The movie also portrays him as a feminist and Manto, though he never would have called himself that, was a feminist in his own right. Manto wrote extensively about women, not with a voice of condescension or superiority, neither was he attempting to appropriate their stories and struggles. He spoke as an ally, who was opposed to how they were treated, dehumanised, commodified, and disposed off during the Partition.
His characters, like those of Kulwant from Thanda Ghost, are often headstrong women who also are unabashedly sexual beings. In Khol Do, a father is glad his daughter is alive and doesn’t seem to wish death upon her because she was raped, to protect their honour. Manto’s feminist voice in a time when women were treated as the spoils of war and discarded once they were abused, was of paramount importance.
The escalation in communal violence that the Partition brought about also saw an escalation in sexual violence against women, where abusing women became synonyms with dismantling the honour of the community a woman belongs to. With his writings Manto sought to shed light on this and vehemently oppose it.
In spite of all this, the movie perfectly encapsulates his struggles and decline, while not putting him on a pedestal and liberally highlighting his flaws. True to history, he is portrayed as an alcoholic, who made the impulsive decision to flee his country that ultimately led to his life spiralling out of control and to his early death.
It doesn’t portray him as a perfect man who rises to the occasion and adapts to changing times the best he can, for his own sake and for the sake of those he loves. Instead, it looks at his decline, and the pain, resentment, and fear he lived with which ultimately caused him to perish.
Men in Bollywood are often portrayed as exceedingly courageous, unbreakable, and above pain and fear, but Manto is portrayed as a man who is scared, who is angry and carries resentment for being torn away from everything he had known and loved. The violence and dearth of humanity around him fills him with an impending sense of uncertainty, with which comes deep fear.
the movie perfectly encapsulates his struggles and decline, while not putting him on a pedestal and liberally highlighting his flaws.
Siddiqui’s character by no measure lives up to the ideas of the ‘real man’ in Hindi cinema, who depends his entire worth on internalising toxic masculine ideas and on acting upon them. Manto is scared and vulnerable, but this portrayal is what makes his pain and agony seem real. Manto is revolutionary in the way Siddiqui’s character is portrayed, for the male protagonist in a Hindi movie to be anything but the toxic idea of a ‘real man’ is almost unseen and unheard of. He isn’t an impenetrable man who cannot be broken, his world changing around him profoundly impacts him and even breaks him, and this is what makes his pain and anguish seem real.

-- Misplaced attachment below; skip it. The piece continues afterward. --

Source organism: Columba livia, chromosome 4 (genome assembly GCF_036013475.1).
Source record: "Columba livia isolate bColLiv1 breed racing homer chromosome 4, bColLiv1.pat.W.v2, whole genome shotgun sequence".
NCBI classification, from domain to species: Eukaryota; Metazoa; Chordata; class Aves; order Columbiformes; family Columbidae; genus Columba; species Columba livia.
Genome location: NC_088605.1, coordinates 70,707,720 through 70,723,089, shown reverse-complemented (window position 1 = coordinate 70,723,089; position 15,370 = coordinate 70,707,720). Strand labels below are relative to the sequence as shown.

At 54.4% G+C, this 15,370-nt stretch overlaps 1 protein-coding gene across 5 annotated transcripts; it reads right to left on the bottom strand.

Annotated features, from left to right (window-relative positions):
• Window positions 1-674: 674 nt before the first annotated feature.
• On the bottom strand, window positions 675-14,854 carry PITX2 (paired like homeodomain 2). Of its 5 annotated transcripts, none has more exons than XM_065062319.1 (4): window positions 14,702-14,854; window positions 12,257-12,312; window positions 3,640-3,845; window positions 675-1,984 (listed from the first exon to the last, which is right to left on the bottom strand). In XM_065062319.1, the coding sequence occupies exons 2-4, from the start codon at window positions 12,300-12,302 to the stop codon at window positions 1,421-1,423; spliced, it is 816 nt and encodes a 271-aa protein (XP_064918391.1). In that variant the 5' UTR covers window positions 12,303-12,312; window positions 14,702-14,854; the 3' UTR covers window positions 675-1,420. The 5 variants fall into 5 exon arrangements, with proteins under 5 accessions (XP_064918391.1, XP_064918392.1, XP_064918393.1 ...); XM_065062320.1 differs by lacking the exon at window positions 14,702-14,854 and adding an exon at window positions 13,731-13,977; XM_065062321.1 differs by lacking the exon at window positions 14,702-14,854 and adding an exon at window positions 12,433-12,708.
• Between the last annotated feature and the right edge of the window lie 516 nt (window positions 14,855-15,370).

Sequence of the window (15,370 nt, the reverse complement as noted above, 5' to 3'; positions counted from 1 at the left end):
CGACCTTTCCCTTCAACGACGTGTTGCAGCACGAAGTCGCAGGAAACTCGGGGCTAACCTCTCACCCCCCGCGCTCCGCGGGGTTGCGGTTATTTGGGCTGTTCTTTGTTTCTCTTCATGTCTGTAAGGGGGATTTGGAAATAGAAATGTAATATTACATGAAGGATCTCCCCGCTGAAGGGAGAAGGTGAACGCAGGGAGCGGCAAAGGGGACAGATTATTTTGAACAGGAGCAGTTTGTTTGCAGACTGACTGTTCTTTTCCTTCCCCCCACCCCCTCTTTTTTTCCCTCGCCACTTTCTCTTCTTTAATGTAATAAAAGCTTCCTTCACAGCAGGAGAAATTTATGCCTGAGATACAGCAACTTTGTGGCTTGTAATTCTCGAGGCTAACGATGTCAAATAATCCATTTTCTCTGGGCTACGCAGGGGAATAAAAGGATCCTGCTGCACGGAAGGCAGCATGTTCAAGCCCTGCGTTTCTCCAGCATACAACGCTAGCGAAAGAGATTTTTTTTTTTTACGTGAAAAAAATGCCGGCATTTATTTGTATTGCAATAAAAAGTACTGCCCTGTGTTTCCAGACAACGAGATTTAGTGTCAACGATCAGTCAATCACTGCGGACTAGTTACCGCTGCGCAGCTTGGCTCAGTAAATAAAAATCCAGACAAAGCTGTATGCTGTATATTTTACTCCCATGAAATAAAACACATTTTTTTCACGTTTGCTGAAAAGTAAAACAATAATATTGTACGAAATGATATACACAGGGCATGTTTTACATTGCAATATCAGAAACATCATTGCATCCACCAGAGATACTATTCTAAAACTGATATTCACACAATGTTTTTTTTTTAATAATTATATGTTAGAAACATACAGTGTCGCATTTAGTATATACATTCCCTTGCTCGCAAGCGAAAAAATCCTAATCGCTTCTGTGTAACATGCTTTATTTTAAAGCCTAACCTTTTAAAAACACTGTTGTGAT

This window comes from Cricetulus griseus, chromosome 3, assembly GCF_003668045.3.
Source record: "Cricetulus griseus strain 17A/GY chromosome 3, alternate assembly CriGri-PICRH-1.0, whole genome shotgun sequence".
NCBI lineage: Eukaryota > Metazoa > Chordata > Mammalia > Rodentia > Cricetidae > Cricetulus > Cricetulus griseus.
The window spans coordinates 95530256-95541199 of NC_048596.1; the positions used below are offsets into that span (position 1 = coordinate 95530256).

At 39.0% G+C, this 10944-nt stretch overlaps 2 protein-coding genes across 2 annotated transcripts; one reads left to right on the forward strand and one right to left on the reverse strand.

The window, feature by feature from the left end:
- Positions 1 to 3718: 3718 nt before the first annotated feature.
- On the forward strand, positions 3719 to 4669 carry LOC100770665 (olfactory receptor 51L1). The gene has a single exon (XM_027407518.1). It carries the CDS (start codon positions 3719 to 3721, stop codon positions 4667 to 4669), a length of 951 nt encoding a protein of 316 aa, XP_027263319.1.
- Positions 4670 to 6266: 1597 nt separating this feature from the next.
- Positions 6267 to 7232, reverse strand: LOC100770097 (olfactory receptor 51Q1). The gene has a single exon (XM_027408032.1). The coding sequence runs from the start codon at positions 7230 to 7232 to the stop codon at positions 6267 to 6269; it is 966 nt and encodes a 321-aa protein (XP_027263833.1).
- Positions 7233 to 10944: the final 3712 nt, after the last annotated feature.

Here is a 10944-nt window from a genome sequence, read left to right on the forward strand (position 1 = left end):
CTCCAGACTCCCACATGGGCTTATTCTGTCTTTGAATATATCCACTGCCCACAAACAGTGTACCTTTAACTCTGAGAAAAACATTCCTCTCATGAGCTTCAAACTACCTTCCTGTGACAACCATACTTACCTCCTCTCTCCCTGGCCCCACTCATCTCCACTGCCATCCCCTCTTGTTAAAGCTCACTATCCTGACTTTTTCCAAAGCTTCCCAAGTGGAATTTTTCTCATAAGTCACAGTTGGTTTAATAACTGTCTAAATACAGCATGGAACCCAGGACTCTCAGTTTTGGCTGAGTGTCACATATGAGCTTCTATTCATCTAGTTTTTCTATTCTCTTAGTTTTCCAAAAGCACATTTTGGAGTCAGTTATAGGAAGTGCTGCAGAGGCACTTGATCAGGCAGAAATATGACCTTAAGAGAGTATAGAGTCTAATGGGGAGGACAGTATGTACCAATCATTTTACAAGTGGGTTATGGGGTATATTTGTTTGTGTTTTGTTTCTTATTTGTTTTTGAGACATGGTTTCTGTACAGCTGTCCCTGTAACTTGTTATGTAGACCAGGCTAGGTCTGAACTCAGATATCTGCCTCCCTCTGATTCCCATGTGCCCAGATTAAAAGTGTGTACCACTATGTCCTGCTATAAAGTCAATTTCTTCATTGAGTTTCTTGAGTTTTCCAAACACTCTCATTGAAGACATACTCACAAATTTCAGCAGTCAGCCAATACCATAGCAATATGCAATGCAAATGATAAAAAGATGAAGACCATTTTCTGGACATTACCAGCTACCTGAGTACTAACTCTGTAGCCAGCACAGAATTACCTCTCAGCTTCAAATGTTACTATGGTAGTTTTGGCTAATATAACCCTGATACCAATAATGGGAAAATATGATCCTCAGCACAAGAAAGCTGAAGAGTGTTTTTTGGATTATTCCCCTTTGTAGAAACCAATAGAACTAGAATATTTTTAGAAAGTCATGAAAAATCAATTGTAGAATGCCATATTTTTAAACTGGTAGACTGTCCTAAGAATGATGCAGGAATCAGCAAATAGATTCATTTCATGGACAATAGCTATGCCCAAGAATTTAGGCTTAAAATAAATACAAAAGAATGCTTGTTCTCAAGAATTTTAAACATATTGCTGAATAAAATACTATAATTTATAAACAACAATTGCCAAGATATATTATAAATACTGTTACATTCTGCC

During the end of his trial, he proclaims, “My story is literature and literature can never be obscene” and he claims he wrote as he saw and there is nothing he can do if the naked truth is ugly, and these words are still true today.
Our times aren’t too different from Manto’s times, in our society that perpetuates rape culture and where rape apologism is prevalent, we still cannot bear to see our truth. Manto was charged with obscenity for Thanda Ghost because it dealt with rape and the barbarism of the partition. His well-known story, Khol Do was also condemned for the same reason, and nearly seven decades on, we continue to condemn and silence any voice that forces us to confront our patriarchal attitudes and our epidemic numbers of sexual harassment and violence.
We continue to declare these staggering numbers as slander and our collective attitudes towards women fuelled by toxicity as vicious lies. We label anyone who writes, speaks, or in any other form attempts to get us to see this as anti-nationals or as people who hate their identities as people of colour, so are attempting to put this country down to emulate the West.
This begs the question, how different is Manto from today’s Shujaat Bhukari, Gauri Lankesh, Salman Rushdie, or any other voice of dissent that exists in any shape or form? Ultimately, how divergent is today’s India from that of nearly a century ago? With this we are coerced to confront the question, how far have we come as a society and has it been adequate?
Featured Image Source: Variety